The hypothesis most central to my topic is that bullying directly impacts self-esteem, as well as indirectly through internalized homophobia. In other words, internalized homophobia acts as a mediator for this relationship. Internalized homophobia was assessed using several items from the Lesbian, Gay, and Bisexual Identity Scale (LG-BIS). For example, one item was, “I would rather be straight if I could.” Unlike the other two experiments which utilized the RSEI to measure self-esteem, this study evaluated self-esteem using a few items from the Self-Description Questionnaire (SDQ). Finally, homophobic bullying was assessed by asking, “During the last 6 months, how frequently did you experience the following situations because people think that you might be gay/lesbian/bisexual or trans, or because you are gay/lesbian/bisexual or trans?”

This article fits well within the cognitive experiential domain for the same reasons as the previous two studies. It focuses on self-esteem and how one’s self-concept may be shaped by the internalization of homophobia. Additionally, the social and cultural domain emerges as a relevant framework for this study. Homophobic bullying is one way in which our cultural values (i.e., heteronormativity and the privileging of heterosexuality) are reflected. In this way, the article explores how personality and self-esteem are affected by cultural and social contexts. The social acceptability of homophobia and violence towards sexual minorities is not universal. These values are examples of transmitted culture, which are taught to kids from a young age. As a result of this pervasive socialization, it is not surprising that school-aged children (and as they grow to become adults) engage in the practice of bullying those who stray from the heterosexual norm. Our historical context also plays a role in the prevalence of homophobic bullying.

Though it is certainly still an issue worth addressing and many individuals and institutions still hold strong anti-LGBTQ views, social norms have shifted so that it is less popular and commonplace than it used to be to express homophobic attitudes explicitly (i.e., when the term “fag” or “gay” was used regularly in lay speech to denote anything negative). In these ways, this study is situated within both the cognitive experiential and the social and cultural domain. The authors’ methodology was beyond my understanding, but insofar as it is helpful to the reader, “a structural equations model was tested with the Mplus software, v.7.11, using a nonlinear, robust estimator (WLSMV) and taking into account the complex sample (stratification, clustering, and sampling weights)” (Blais, Gervais, & Hérbert, 2014, p. 730).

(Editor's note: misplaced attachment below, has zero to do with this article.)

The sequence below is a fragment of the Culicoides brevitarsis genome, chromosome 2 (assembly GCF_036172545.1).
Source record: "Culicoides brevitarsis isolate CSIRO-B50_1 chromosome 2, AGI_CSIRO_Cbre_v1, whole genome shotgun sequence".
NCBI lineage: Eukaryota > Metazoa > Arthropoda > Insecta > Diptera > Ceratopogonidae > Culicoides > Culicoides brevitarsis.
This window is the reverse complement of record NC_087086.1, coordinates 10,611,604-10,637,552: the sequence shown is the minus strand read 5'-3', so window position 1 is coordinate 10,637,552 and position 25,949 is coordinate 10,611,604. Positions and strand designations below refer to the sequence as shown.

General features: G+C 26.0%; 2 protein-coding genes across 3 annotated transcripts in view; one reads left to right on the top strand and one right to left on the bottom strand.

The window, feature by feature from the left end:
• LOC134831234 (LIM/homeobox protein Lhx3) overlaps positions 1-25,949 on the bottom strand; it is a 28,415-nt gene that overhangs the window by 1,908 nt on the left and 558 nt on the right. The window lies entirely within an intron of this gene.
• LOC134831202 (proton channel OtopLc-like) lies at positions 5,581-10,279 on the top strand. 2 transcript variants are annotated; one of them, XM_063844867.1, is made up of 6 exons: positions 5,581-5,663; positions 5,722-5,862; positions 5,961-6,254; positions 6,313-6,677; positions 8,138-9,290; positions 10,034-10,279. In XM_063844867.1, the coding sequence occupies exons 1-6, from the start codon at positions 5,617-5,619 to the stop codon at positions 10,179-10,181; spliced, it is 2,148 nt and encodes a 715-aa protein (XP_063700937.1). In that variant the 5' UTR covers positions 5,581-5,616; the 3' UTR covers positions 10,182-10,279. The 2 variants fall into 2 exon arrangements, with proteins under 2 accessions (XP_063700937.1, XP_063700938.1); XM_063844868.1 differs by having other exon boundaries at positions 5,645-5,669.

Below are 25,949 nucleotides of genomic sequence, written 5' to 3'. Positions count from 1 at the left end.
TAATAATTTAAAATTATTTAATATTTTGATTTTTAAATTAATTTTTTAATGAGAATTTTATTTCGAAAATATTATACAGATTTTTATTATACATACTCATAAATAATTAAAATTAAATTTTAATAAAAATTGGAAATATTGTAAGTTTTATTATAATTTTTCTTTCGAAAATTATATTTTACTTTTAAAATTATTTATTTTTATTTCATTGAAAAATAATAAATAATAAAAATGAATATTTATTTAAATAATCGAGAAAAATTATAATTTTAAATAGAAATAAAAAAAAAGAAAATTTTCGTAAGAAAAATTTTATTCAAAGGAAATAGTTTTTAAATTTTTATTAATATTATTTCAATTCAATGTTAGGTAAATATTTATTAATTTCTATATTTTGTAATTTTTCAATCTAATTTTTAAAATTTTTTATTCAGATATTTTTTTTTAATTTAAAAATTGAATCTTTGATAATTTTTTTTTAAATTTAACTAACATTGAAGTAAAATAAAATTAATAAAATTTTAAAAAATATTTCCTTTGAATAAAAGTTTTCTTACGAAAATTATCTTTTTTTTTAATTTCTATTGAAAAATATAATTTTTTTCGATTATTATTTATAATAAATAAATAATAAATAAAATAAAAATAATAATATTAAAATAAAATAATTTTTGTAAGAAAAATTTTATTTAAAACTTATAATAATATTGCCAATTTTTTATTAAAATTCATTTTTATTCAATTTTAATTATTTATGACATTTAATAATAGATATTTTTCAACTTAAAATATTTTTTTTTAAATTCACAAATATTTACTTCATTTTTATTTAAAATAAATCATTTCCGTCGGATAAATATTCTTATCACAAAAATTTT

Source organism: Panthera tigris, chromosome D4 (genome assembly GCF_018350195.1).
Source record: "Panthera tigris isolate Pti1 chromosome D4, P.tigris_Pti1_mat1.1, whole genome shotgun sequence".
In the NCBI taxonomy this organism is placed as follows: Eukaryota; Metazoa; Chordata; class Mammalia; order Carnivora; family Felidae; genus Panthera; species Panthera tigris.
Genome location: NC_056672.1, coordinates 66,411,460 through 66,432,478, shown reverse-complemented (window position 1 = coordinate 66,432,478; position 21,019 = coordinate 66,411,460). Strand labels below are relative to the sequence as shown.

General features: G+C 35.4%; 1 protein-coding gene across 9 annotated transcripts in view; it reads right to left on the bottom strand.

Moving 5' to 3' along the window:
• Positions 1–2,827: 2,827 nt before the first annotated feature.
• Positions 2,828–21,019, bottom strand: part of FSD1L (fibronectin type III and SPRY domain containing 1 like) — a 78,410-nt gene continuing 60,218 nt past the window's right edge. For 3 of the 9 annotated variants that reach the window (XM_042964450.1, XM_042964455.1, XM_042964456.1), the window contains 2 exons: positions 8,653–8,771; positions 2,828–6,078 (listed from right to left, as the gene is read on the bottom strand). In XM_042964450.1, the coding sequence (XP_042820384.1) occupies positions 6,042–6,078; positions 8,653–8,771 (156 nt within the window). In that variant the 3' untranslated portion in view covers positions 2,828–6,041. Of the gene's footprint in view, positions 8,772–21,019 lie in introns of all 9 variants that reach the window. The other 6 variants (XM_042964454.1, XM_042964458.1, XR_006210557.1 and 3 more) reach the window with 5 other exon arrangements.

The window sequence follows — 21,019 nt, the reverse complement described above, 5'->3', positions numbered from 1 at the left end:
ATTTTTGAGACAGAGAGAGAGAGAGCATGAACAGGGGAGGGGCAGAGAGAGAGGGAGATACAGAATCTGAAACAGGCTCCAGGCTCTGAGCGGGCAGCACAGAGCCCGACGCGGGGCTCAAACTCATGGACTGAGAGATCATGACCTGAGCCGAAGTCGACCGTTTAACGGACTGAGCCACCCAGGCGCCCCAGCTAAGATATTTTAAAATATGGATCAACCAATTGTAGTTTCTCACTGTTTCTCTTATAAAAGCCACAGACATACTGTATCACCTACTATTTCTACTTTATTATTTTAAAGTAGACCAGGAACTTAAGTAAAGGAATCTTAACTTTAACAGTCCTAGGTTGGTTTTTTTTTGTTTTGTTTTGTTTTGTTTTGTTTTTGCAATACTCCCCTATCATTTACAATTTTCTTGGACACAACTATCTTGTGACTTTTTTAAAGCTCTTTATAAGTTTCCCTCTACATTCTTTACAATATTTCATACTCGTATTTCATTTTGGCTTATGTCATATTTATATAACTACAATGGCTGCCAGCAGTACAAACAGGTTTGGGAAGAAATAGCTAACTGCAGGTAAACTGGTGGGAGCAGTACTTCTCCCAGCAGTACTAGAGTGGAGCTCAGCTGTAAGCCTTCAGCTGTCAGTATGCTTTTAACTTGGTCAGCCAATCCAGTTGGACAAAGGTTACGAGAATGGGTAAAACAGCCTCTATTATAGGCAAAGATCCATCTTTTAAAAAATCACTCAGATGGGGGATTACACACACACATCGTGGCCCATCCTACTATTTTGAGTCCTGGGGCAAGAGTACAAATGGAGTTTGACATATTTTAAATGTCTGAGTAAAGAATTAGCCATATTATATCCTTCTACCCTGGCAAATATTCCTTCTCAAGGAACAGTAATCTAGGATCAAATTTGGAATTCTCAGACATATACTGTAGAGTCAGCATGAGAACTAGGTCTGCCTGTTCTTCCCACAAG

After this type of statistical analysis was performed, the authors found, among other results less relevant to my topic, that participants who faced homophobic bullying were more likely to report low levels of self-esteem. The authors explain that “these results suggest that homophobic bullying is likely to generate a general signal of rejection and threat regarding one’s relational value, and thus decreases self-esteem, independently of the internalization of the homophobic stigma” (Blais, Gervais, & Hérbert, 2014, p. 732). The authors, thus, conclude that bullying, regardless of its content, can lead to decreases in self-esteem. Another important finding was that sexual orientation-based bullying was related to higher levels of internalized homophobia. Internalized homophobia predicted low self-esteem, suggesting that the negative impacts of bullying on self-esteem also operate through the concept of internalized homophobia.

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Psychology of Personality Topic Paper Dr. Larsen. (2021, May 24). Retrieved from